Christmas wreath? Yes, I almost forgot. My ever-so-supportive son said to me last night: "Mom, you should share on your blog how you make your Christmas wreaths. They are beautiful." (Don't I have the best son in the world?)
|Celestial Christmas Wreath|
It's a good thing I had already made a few wreaths in November (see 11/18/12 Post). Now, all I have to do is add greenery and decoration. I like to use three different types of evergreen, but if you only have one type, that's ok too. For my first layer, I will use Boxwood. Cut the Boxwood branches in different sizes and strip the leaves off the bottom quarter of each branch.
Insert each stem securely into the wreath, starting from the bottom middle, then go up on each side. I like to do both sides simultaneously; it's easier to keep the wreath balanced.
Remember to follow the stems' natural curves when deciding which side to affix them to. Each time you add a stem, layer it by tucking the bottom of that stem in the wreath under the previously inserted stems.
If you want to secure the Boxwood, once you are done with your first layer, tie the Boxwood down to the wreath with some wire at small intervals.
|Christmas wreath |
with first layer of Boxwood
I like to use Cryptomeria Japonica for my next layer. Follow the same technique used with the Boxwood, but this time, start at the top middle, then go down on both sides. It's very important here that you work on both sides simultaneously and let the curves in the Cryptomeria branches dictate which side to affix them to. The wreath will look more natural if you follow the Cryptomeria's natural bend. Use as much Cryptomeria as you want, but make sure to allow the Boxwood to be seen too. It's important that you not try to match both sides. First, that will be more difficult and can be frustrating. But, more important, a random look is more natural. If you want, you can secure the Cryptomeria with some wire as you did with the Boxwood.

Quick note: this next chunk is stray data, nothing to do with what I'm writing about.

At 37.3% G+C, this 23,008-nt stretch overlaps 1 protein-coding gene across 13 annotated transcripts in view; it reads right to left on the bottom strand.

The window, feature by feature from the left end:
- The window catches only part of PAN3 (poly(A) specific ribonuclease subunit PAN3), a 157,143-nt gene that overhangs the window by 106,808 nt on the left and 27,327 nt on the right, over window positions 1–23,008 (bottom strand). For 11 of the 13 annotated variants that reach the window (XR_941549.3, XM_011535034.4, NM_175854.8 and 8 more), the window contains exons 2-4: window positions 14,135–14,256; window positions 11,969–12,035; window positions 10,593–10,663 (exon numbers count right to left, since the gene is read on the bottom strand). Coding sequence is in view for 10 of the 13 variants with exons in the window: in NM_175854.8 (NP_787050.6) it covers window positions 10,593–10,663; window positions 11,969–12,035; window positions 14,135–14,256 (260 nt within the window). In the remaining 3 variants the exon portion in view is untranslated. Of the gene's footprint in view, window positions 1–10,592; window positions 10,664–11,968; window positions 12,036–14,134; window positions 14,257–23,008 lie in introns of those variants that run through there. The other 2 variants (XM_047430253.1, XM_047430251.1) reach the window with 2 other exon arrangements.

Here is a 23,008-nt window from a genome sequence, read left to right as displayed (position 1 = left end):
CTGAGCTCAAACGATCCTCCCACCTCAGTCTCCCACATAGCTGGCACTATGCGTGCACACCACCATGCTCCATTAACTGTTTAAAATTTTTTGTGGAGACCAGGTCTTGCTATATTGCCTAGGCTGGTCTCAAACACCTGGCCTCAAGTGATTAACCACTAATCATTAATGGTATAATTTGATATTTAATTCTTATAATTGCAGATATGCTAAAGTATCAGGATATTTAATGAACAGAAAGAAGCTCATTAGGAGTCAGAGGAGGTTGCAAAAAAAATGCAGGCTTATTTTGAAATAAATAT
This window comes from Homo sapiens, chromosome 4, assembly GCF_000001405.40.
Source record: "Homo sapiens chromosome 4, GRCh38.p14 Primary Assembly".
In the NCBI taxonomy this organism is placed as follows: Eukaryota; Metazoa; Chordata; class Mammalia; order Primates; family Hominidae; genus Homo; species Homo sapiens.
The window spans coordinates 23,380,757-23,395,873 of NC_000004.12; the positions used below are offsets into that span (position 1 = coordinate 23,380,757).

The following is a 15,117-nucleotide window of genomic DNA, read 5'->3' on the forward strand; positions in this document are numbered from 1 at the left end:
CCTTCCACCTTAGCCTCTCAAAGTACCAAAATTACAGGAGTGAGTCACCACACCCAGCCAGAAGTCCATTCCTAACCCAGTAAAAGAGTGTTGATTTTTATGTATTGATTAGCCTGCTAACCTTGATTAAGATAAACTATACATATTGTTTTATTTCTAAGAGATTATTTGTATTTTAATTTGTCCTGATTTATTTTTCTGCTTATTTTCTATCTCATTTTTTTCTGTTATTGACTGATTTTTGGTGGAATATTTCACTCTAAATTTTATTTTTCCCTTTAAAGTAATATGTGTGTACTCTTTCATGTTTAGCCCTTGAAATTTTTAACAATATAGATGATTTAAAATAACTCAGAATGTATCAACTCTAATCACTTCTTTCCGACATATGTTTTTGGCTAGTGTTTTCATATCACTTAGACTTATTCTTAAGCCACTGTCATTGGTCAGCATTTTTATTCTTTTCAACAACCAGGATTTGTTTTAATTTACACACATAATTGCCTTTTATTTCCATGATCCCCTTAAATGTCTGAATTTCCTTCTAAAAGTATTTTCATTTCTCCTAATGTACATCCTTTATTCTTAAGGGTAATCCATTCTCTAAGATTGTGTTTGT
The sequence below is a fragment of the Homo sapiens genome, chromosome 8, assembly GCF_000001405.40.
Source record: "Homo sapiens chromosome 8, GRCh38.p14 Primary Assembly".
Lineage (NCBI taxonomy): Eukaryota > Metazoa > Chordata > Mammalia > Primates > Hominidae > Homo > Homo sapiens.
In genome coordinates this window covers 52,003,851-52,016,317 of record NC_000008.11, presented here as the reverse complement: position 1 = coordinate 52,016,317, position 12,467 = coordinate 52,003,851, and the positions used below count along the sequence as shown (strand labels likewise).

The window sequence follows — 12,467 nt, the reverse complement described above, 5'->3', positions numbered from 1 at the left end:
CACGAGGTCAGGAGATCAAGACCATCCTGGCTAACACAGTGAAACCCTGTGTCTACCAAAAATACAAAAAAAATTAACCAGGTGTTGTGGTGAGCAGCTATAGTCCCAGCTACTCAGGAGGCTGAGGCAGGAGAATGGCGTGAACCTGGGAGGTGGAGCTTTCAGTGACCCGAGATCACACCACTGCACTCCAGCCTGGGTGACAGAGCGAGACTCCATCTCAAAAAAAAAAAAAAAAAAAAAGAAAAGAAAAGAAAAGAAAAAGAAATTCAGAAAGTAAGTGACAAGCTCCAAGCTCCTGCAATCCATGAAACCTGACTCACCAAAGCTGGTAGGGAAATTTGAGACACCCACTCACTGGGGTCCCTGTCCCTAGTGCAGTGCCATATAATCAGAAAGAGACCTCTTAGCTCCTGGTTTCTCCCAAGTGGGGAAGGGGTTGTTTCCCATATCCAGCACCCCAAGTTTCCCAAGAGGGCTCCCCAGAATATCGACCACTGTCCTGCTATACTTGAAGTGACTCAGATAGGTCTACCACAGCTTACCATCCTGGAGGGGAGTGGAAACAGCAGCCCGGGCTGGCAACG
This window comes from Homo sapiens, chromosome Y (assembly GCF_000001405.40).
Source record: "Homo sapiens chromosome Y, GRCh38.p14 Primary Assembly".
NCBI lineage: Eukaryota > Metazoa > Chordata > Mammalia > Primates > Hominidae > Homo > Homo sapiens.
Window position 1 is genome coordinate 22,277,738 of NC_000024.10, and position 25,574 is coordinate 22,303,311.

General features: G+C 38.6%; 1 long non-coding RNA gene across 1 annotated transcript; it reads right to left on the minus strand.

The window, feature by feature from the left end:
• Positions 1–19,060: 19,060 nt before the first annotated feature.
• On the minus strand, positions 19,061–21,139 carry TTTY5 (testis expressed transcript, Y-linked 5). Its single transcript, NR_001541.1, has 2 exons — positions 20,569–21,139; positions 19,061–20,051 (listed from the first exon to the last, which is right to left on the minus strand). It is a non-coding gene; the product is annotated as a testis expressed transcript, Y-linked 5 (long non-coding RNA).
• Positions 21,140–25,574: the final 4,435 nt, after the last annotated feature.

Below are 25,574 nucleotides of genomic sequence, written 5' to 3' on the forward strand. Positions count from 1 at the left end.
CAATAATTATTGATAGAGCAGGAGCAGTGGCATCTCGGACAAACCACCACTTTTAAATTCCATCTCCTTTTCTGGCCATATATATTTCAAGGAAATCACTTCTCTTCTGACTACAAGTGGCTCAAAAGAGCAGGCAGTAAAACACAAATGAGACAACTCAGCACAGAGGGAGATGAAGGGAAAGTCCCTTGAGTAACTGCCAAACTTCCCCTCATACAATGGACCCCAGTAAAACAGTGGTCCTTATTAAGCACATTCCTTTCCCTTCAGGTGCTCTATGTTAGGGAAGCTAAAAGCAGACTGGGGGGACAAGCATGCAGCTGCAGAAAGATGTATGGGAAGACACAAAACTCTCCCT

with Cryptomeria added over Boxwood
I like to add a third layer to soften the look of the wreath and to add a little depth and texture to it. Cedar is perfect for this task. Cut Cedar stems a little shorter than the Boxwood and the Cryptomeria. Randomly insert Cedar stems in among the Boxwood and Cryptomeria. Remember to insert the Cedar not only on the surface of the wreath, but also on its outer and inner sides. Doing so will give your wreath depth.
Step back and study your wreath. Adjust, add or delete what is necessary.
I trimmed the bottom half of this wreath a little because it was too full and added a few stems of Cryptomeria to the top half to even out the entire wreath.
Now the fun part: decorate your wreath.
If you want to, you can add a nice bow and be done. But why stop there? It's Christmas! This is the only time of year when you can risk crossing over to the "tacky" side if you ended up over-decorating your wreath. So have fun! Add fruits (such as small apples and orange slices), cones, nuts (with shell intact), cinnamon sticks, Christmas ornaments, birds, beads, lights, angels ... whatever strikes your fancy.
Pick a theme and a color scheme and have fun!
Go crazy! Have fun!
BTW: I recently learned from a few florists and flower wholesalers that Cryptomeria Japonica is not readily available for purchase as a cut flora item. That's a pity because they are so beautiful and versatile and they have a very long vase life. We are only at the very beginning stages of our cut flower business so we are not yet equipped to ship merchandise. Next year around October/November, we will be ready to take your orders for Cryptomeria. You will love them!